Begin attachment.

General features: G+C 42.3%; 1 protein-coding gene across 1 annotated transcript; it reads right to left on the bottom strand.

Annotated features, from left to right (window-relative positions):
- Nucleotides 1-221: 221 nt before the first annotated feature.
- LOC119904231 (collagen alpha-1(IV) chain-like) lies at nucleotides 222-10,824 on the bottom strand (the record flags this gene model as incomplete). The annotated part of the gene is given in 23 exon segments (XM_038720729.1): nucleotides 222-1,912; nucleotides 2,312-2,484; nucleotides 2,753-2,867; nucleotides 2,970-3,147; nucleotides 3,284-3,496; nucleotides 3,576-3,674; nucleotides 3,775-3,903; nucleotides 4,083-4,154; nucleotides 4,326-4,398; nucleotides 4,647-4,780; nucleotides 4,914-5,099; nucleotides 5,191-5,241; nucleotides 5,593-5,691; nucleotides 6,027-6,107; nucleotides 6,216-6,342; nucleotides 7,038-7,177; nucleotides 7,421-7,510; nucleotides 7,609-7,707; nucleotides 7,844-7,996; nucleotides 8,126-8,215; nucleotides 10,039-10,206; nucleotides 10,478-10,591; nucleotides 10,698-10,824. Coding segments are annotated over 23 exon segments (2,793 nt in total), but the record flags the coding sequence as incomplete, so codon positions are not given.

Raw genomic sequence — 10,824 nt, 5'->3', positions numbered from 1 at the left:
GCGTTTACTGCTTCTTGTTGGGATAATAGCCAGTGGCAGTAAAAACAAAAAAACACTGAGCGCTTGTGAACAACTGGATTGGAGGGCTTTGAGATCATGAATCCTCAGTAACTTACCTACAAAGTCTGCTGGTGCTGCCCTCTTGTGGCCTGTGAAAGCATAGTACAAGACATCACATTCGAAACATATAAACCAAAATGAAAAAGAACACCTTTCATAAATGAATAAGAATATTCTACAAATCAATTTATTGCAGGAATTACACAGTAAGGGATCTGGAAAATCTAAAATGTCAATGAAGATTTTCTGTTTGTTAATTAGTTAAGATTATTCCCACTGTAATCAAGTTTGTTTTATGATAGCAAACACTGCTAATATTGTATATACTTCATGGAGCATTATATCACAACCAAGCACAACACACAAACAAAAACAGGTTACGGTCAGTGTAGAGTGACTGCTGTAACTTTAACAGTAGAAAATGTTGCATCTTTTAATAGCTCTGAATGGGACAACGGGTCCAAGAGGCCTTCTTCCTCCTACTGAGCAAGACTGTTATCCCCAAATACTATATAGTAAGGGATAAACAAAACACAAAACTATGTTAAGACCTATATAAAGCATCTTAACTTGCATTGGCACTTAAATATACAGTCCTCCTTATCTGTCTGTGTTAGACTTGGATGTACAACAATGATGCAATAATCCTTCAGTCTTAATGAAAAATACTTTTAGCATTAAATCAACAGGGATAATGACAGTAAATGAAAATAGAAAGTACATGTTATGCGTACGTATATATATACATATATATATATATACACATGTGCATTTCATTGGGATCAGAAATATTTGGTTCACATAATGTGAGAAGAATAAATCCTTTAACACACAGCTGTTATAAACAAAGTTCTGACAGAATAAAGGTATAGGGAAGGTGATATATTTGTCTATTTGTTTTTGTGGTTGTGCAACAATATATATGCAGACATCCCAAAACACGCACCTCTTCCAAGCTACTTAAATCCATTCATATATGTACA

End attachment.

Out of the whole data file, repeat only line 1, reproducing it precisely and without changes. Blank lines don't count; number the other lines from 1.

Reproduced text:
General features: G+C 42.3%; 1 protein-coding gene across 1 annotated transcript; it reads right to left on the bottom strand.